- Google Trends data suggests some worrying developments for the U.S. housing market.
- The impact of the coronavirus on employment could be particularly negative for the rental market if tenants can’t make rent.
- The Federal Reserve’s interest rate cut can’t halt a crash in house prices if mortgage rates don’t fall.
The stock market had its worst crash since 1987 on Monday as many are worried the U.S. economy faces a treacherous road as it deals with the outbreak of the coronavirus.
For those investors looking to predict the future, google trends data may be indicative of significant trouble for the consumer, threatening a record high U.S. housing market in particular.
Housing Market Cannot Ignore Rising Unemployment
As hourly employees face an unprecedented crisis, the economic catastrophe that the coronavirus shutdown is brewing is all too real for the most at-risk workers in society. There is plenty of speculation that huge numbers of workers who live paycheck to paycheck will struggle to make ends meet as they are either fired or have their employment suspended without pay.
While there may be few homeowners among this group, they are integral to the housing market. In 2019, more than $500 billion in rent was paid in the U.S., and many homeowners could not pay their mortgages without the reliable glut of tenants and limited supply of homes. Unfortunately, Google data suggests things are unraveling.
Google Trends Data Reveals Economic Turmoil
Two extremely concerning internet searches have skyrocketed over the last two weeks. The first and arguably most worrying is the search for “unemployment benefits”.
As you can see from the chart below, it appears that layoffs may be piling up as more and more people explore if they are eligible for government assistance.
The U.S. housing market has been supported for many years by the confidence that there was a well-funded army of renters, particularly in urban markets, as unemployment has trended close to record lows. This pillar of the United States economy may be eroding.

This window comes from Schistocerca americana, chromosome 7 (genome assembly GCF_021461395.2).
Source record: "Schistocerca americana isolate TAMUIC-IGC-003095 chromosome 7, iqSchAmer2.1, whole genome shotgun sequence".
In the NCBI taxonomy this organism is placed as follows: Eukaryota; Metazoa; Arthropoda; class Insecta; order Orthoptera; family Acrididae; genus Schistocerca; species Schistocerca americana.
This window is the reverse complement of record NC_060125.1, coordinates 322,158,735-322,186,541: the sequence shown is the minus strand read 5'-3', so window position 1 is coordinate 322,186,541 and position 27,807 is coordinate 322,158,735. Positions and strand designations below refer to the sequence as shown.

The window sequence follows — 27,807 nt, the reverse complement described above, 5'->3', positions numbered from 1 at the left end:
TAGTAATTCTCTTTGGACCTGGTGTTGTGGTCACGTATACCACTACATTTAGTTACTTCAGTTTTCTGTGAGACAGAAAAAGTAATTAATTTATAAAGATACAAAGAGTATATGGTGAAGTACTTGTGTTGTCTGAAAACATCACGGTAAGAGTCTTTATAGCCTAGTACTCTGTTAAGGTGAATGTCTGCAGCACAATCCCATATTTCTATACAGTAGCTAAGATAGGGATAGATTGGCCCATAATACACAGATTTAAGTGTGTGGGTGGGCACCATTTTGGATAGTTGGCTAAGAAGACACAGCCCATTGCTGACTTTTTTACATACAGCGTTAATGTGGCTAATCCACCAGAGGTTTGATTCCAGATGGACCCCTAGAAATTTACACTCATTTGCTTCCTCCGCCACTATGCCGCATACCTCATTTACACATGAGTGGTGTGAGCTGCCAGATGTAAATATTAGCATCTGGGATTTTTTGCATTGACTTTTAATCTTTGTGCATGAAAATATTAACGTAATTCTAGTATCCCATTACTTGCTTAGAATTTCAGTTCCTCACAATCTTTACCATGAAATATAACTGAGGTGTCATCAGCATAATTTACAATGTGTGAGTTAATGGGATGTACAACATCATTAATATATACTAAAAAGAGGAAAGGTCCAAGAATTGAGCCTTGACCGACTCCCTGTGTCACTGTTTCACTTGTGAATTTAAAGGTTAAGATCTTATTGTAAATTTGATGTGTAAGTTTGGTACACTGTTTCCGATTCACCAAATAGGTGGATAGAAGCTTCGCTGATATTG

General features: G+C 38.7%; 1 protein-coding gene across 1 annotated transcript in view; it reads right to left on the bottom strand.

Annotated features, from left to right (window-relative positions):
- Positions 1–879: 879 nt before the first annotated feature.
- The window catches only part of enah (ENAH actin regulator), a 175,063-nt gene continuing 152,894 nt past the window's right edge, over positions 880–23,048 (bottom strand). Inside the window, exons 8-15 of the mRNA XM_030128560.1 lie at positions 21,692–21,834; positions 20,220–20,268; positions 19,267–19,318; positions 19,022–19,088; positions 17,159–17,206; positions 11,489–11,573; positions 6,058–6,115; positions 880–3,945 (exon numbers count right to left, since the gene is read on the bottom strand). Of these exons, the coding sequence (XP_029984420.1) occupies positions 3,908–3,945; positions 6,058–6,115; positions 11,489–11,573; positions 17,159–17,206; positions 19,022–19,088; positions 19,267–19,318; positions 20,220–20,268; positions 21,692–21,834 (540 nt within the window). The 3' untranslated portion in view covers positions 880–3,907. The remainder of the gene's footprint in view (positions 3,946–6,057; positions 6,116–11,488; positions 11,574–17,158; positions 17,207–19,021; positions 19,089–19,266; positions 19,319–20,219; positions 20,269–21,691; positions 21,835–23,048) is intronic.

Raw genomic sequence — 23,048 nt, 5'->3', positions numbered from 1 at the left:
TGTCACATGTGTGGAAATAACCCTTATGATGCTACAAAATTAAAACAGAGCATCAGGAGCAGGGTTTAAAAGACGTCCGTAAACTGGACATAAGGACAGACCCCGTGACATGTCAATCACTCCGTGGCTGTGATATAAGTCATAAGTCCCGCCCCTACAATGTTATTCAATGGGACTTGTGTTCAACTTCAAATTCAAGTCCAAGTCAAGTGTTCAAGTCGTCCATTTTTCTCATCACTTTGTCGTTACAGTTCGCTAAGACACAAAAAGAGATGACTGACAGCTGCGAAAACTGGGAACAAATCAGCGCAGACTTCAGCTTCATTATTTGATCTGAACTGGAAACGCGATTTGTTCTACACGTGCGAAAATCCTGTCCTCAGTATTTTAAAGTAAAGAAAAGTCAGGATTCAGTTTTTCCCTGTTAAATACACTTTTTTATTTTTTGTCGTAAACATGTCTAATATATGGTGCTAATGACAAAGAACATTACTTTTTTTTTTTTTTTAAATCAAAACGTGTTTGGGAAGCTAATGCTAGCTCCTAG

In isolation, this could, of course, be an anomaly. Unfortunately for homeowners, a more direct search has doubled during this coronavirus fueled market slowdown.“Can’t pay rent”.
This may be a clear sign that the housing market is in for a direct hit. Given how expensive house prices are, there is little room for owners to offer tenants leeway as they must be able to cover their pricey mortgages to avoid foreclosure. As a result, the rental market chain can quickly break down.
This is where things get more concerning, as a large number of hourly workers rent more affordable apartment homes. These are increasingly owned by institutional investors, as Gord Collins reported in ManageCasa’s 2020 review of the U.S. rental housing market,
The share of mid-sized apartment properties owned by individuals has dropped from nearly two-thirds in 2001 to about two-fifths in 2015. Older apartment buildings, in particular with low rents, are attractive to institutional investors who like the profit potential of these after an upgrade. And they may be the only buyers with the cash to rehab the buildings which are often run down and costly to operate.
What makes this trend concerning is that investment funds do not wait around to see if their tenants can bounce back. Real Estate funds are aggressive and fast-moving. If they don’t think the returns are there, they will dump their holdings en-masse and move on to something else.
Fed Alone Can’t Stop A U.S. Housing Market Crash
There is a silver lining to all of this, and that is the Federal Reserve’s decision to cut interest rates, which could help stave off housing market crash by theoretically allowing owners to lower their payments through refinancing. Unfortunately, the Fed’s move has so far failed to move mortgage rates much lower.
As unemployment rises, house prices and therefore, rental prices must naturally correct. Real estate investors will be hoping that all these google searches are precautionary, or they could have a big problem on their hands.
Disclaimer: This article represents the author’s opinion and should not be considered investment or trading advice from CCN.com.